What is a meningioma?

Meningiomas are tumors found next to the brain. They come from the meninges, which are layers of tissue that cover the brain and spinal cord, most often the arachnoid cells. They tend to grow slowly and inward. Often they will have grown quite large before they are diagnosed. While they are usually benign (not cancer), they can still grow large enough to be life-threatening. Tumors that are cancer are called malignant. Some patients may have more than one meningioma. Meningiomas account for about one-third of all primary brain tumors. There are three types of meningioma by grade:

  • Grade I, (benign meningioma), which grows slowly
  • Grade II (atypical meningioma), which grows more quickly
  • Grade III (anaplastic/malignant meningioma), which grows and spreads quickly

These types of tumors are also called by names that indicate where they are found and by the types of cells that show up under the microscope.

Where are meningiomas most commonly found?

Most of these tumors are found on the outer surface of the brain. Often, they are found at the top of the brain. Sometimes, they can develop at the base of the skull.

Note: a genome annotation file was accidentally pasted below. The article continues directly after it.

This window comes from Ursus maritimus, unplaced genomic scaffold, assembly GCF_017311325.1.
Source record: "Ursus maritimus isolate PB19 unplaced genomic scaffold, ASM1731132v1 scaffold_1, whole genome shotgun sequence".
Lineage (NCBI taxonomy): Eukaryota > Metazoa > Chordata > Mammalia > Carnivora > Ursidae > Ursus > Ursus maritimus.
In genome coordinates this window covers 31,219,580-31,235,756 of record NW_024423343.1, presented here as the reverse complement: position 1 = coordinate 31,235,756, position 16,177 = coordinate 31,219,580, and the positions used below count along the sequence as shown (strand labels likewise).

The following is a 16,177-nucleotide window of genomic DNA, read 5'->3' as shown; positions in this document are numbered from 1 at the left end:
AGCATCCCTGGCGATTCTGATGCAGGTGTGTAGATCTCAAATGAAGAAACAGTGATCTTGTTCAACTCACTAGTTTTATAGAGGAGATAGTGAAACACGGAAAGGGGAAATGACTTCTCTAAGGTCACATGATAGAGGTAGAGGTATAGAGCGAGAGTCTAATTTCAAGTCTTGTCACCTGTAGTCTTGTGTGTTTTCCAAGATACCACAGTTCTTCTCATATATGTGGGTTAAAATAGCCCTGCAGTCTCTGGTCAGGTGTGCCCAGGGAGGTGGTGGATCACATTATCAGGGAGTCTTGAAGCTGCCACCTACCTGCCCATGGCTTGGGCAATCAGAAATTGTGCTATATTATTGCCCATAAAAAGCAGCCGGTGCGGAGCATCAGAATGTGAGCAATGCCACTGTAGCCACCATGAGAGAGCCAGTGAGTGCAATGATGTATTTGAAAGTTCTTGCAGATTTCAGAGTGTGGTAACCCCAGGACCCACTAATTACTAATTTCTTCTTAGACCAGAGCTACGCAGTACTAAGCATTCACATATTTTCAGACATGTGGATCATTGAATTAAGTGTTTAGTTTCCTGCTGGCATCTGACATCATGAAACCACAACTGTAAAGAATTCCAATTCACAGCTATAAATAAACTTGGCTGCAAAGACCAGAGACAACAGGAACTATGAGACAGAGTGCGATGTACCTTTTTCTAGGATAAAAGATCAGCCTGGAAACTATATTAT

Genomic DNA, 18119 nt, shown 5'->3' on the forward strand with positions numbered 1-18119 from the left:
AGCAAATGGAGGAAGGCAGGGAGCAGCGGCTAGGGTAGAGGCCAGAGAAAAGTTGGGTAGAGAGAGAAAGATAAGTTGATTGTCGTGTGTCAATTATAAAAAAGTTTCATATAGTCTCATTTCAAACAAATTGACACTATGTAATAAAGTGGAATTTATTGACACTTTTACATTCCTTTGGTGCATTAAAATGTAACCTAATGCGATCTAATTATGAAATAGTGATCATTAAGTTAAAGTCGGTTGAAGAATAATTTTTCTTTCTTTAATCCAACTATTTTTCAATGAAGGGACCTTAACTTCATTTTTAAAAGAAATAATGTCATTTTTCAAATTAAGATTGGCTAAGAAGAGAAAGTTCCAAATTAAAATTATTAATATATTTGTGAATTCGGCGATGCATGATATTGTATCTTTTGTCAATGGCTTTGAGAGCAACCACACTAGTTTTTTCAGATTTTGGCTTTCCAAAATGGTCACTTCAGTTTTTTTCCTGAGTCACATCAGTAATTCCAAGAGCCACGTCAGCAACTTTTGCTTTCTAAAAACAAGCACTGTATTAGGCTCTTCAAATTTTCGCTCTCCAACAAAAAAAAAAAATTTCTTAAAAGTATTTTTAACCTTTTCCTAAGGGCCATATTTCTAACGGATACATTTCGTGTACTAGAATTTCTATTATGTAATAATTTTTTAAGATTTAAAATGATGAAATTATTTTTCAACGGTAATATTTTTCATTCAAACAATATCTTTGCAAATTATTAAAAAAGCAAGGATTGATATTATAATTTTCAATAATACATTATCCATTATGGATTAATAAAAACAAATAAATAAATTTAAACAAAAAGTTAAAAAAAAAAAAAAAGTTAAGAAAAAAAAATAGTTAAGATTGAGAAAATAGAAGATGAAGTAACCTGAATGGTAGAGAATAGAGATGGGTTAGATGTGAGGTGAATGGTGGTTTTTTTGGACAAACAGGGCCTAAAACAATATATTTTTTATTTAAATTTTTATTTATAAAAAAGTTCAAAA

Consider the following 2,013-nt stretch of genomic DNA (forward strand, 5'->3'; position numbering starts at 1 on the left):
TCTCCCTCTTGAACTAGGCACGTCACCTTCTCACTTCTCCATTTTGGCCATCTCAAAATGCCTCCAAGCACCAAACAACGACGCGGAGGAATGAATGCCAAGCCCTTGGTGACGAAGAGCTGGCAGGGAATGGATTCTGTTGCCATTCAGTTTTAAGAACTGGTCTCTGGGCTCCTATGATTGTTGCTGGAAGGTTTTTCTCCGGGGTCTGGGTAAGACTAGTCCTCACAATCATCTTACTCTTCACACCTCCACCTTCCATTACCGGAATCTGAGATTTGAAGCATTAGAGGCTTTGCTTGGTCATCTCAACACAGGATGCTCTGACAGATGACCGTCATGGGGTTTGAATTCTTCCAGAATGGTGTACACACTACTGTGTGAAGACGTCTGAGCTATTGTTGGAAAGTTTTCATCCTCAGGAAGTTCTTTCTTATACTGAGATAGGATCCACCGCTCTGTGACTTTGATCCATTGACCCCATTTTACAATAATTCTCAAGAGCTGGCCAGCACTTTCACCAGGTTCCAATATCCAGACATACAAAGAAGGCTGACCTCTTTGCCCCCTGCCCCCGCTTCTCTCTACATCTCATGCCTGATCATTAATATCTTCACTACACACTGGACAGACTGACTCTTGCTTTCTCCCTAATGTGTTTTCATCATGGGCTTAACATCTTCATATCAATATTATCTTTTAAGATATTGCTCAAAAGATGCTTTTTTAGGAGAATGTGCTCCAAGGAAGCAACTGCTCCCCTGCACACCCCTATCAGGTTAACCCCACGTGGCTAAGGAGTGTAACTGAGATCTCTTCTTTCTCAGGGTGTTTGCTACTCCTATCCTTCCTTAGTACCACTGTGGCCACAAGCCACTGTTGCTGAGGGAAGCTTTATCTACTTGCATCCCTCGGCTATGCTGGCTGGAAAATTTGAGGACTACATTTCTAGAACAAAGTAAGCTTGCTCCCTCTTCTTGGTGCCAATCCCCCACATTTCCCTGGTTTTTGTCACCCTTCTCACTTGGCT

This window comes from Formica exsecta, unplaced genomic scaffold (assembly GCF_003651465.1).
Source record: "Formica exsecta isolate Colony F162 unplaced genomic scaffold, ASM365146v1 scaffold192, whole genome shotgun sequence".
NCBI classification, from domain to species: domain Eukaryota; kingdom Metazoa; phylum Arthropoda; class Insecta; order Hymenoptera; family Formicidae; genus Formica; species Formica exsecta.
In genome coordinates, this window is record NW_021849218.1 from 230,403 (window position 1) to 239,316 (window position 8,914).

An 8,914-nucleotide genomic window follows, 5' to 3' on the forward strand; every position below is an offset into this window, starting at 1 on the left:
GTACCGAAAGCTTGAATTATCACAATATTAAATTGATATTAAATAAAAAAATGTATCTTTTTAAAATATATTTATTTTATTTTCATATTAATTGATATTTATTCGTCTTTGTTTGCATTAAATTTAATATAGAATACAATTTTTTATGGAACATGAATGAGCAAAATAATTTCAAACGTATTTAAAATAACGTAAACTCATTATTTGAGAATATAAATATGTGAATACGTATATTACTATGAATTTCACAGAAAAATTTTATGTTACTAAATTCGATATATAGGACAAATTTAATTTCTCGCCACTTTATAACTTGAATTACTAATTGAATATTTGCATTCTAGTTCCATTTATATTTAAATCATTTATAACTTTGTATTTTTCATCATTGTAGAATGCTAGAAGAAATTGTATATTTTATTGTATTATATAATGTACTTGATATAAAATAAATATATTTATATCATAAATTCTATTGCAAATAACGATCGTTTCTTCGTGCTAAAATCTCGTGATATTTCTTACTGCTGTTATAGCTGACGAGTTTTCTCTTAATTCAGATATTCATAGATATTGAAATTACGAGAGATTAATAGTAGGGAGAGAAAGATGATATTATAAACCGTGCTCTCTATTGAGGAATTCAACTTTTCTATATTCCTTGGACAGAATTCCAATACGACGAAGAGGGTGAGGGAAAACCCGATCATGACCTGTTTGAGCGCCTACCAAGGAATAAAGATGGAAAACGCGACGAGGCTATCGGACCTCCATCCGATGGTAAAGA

What are the causes of meningiomas?

Research has shown that 40%-80% of all meningiomas have an abnormality in chromosome 22, which is involved in the suppression of the growth of tumors. This may occur spontaneously or part of a family history of neurofibromatosis type 2 or breast cancer. Previous radiation to the head is another risk factor. There is a correlation between hormones and meningiomas.

What are the signs and symptoms of meningiomas?

The most common signs are headaches and weakness in a hand or foot. Some symptoms are related specifically to the area of the brain that has the meningioma.

Other symptoms include:

  • Confusion
  • Drowsiness
  • Problems seeing and/or hearing
  • Personality changes
  • Nausea and vomiting
  • Twitching and seizures
  • Facial numbness or pain

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